Memorial University’s Faculty of Medicine has a solid reputation for training family doctors for work in rural and remote areas. Now that expertise is being put to good use in Nunavut to develop a new program that will provide family medicine residents with a structured and longer-term educational rotation in the Territory.
Funding for the Nunavut Family Physician Residents Project (NunaFam) project is provided by the Government of Canada. In response to Nunavut’s ongoing challenges to recruit and retain family physicians, the federal government will provide $4.9 million to support up to eight newly-graduated doctors to do their family medicine training in collaboration with Memorial University.
The NunaFam Project will also establish a Family Practice Training Centre based at Qikiqtani General Hospital in Iqaluit, which currently serves as the main referral centre for the Qikiqtalluq Region of Nunavut. The training centre will provide additional educational and academic networking support for physicians practicing in Nunavut, as well as being a focal training point for residents in this project.
This extended exposure will encourage residents to stay and work in Nunavut after the completion of their medical training. While based in Iqaluit, the eight residents will conduct visits to several communities including those in the Qikiqtalluq (Baffin) Region.
“This collaboration will enhance support for family physicians working in Nunavut on an ongoing basis and will encourage their continuing medical practice in the Territory,” said Dr. James Rourke, dean of medicine at Memorial University.
Memorial University faculty and staff have already made two site visits to Iqaluit. In June 2011 Dr. Ean Parsons, faculty site lead for the Iqaluit site, Dr. Cheri Bethune, faculty development co-ordinator, and project manager Linda Kirby visited to meet the people who will be involved in the project and do some faculty development. In February 2012 a larger group travelled to the Territory: Dr. Parsons and Ms. Kirby returned, along with Dr. Marshall Godwin, chair of Memorial’s Discipline of Family Medicine; Dr. Danielle O’Keefe, program director; Patti McCarthy, educational co-ordinator; Reanne Meuse and Shannon Aylward, the project evaluation team; and John Crowell, photographer with the Faculty of Medicine.
Dr. Amy Pieroway is one of the family medicine residents who has already spent time in the Territory.
“I had an amazing time in Nunavut,” she said. “The work was stimulating, the people were kind and funny, and socially there was so much to do. I decided to go to Nunavut because I always like to seek out new experiences, and to challenge myself, both medically and personally. I love to travel and had always heard great things about Iqaluit and Nunavut, so when the opportunity presented itself, I jumped at the chance.”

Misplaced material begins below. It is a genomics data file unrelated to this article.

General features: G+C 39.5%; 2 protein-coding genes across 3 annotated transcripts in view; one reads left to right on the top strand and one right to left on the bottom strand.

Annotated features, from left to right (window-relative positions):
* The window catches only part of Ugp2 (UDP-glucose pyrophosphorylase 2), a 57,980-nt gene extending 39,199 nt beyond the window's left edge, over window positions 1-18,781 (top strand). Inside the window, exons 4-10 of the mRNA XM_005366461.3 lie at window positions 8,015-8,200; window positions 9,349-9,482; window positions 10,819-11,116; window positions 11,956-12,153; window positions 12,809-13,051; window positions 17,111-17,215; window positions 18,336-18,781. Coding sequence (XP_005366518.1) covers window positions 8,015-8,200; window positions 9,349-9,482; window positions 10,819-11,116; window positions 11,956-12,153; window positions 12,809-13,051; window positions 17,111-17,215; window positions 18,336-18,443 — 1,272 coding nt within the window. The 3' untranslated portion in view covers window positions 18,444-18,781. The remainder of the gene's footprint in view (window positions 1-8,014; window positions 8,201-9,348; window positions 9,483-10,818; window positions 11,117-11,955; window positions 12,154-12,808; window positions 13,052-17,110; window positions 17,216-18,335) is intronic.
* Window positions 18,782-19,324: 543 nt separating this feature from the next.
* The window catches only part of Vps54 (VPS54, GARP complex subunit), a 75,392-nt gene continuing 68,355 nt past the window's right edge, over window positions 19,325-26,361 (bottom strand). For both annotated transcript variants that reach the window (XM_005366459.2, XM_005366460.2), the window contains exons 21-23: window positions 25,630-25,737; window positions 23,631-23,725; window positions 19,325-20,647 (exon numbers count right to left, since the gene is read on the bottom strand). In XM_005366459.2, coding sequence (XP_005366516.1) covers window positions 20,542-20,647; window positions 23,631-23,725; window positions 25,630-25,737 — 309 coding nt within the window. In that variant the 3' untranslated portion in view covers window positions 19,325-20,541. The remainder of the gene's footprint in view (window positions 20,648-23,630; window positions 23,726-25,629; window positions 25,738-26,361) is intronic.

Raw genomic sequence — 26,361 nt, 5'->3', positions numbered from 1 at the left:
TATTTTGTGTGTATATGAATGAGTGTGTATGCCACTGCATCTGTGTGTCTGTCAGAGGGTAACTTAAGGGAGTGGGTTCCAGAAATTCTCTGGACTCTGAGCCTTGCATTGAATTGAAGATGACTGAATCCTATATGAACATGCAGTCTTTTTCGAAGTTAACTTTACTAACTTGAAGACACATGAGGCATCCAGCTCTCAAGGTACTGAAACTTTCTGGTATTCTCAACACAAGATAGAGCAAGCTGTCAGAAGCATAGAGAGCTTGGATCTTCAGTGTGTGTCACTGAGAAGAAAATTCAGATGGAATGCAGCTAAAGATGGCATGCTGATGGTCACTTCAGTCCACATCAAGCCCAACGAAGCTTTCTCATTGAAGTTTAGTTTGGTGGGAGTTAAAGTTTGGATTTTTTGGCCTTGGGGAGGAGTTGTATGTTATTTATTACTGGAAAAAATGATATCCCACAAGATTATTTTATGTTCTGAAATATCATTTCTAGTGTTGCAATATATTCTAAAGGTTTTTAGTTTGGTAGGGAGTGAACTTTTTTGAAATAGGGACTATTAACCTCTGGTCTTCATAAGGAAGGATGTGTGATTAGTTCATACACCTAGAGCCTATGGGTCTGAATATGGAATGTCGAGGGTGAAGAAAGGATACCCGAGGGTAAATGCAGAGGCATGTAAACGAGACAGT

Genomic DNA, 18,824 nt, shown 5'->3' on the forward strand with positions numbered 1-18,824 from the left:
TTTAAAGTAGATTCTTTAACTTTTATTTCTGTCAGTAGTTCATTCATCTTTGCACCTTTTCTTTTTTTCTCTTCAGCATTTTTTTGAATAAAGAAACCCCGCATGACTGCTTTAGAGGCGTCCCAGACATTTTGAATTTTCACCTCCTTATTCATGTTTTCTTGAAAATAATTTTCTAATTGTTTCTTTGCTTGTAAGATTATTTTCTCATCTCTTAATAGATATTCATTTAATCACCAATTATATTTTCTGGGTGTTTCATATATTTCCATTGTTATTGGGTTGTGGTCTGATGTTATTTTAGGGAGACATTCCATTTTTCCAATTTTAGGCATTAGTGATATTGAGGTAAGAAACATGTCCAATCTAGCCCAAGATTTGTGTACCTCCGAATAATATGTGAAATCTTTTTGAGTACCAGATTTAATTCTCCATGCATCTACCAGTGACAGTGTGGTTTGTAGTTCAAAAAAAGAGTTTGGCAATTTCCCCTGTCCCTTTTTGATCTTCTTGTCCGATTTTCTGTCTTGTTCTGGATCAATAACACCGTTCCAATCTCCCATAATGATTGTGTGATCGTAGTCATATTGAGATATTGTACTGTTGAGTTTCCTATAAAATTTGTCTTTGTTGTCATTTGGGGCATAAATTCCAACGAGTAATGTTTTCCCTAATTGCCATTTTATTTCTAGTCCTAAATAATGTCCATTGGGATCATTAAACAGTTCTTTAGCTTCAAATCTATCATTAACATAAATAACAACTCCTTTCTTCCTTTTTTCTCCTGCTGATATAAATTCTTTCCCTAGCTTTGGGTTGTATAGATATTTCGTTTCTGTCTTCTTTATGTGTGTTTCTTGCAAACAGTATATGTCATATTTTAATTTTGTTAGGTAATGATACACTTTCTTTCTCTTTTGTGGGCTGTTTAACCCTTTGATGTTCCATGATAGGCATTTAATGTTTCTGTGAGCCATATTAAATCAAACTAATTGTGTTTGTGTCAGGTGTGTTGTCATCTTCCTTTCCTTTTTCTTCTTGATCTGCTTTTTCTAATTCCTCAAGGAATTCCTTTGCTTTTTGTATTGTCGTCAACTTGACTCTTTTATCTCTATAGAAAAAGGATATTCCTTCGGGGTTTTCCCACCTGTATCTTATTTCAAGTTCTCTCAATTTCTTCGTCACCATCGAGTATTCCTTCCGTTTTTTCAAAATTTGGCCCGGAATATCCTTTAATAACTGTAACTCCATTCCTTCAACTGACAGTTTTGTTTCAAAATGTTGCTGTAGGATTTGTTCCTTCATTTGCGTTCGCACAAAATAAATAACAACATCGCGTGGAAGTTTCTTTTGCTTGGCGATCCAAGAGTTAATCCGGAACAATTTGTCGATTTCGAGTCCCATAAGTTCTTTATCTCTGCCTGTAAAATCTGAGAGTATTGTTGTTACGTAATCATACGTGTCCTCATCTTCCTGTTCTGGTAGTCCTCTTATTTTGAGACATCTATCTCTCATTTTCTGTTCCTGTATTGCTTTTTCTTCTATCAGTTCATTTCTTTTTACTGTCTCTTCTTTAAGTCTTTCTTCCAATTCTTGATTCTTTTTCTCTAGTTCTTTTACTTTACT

Dr. Pieroway said practising medicine in Nunavut was completely different from any other clinical experience she’s had.
“Having done rotations across Canada, in the Caribbean and Western Africa, I thought I might have an idea as to what to expect, but it exceeded my expectations in every way. The patients were challenging, and not having the backup of a bevy of specialists as we do in St. John’s allowed me and the family physicians practising in Nunavut to really work through the full spectrum of a general practice. I delivered babies, did home visits with elders in Cape Dorset, worked in the emergency department and did work in the tuberculosis clinics.”
The family medicine resident said one home visit stuck with her in particular.
“I was in Cape Dorset doing a community visit, and we were asked to go to the home of one of the elders as she was not particularly mobile, and was blind, so she was unable to attend our medical clinic,” said Dr. Pieroway. “As we were preparing to leave her home, she was asking a few questions about us. I was described as the tall woman from Newfoundland, and she wanted to stand up beside me to see how tall I really was. So after some manoeuvering, she stood up, clutching on to my hips and she reached about halfway up my chest. She would reach upwards to feel my face, and then she would laugh outrageously and feel downwards to make sure I wasn't standing on a stool. She couldn't believe that women existed who were six feet tall! As we were leaving she said to us through a translator that when she was a little girl she was afraid of white people, as so few visited her community. She never dreamed that one day she would be inviting them into her house.”
Dr. Pieroway has already made plans to return to Nunavut, whether for a locum or a longer stay.
“My experiences there were so positive that I knew I would return long before I even left.”
Dr. Madeleine Cole, director of medical education for Nunavut, said the residents from Memorial were kept busy during their time in the territory.
“Clinically, they were able to deliver lots of babies, work in a busy emergency room, learn about and see tuberculosis and go on visits to the smaller fly-in communities to do clinic medicine. Residents have also done medical outreach and advocacy work such as health teaching visits to the women’s shelter and providing first aid at speed skating tournaments.”
Dr. Cole said the experience is beneficial for all residents training in Nunavut.
“The residents from Memorial have lived with and befriended residents from other family medicine and pediatrics programs who are also here, making for a collegial learning environment.”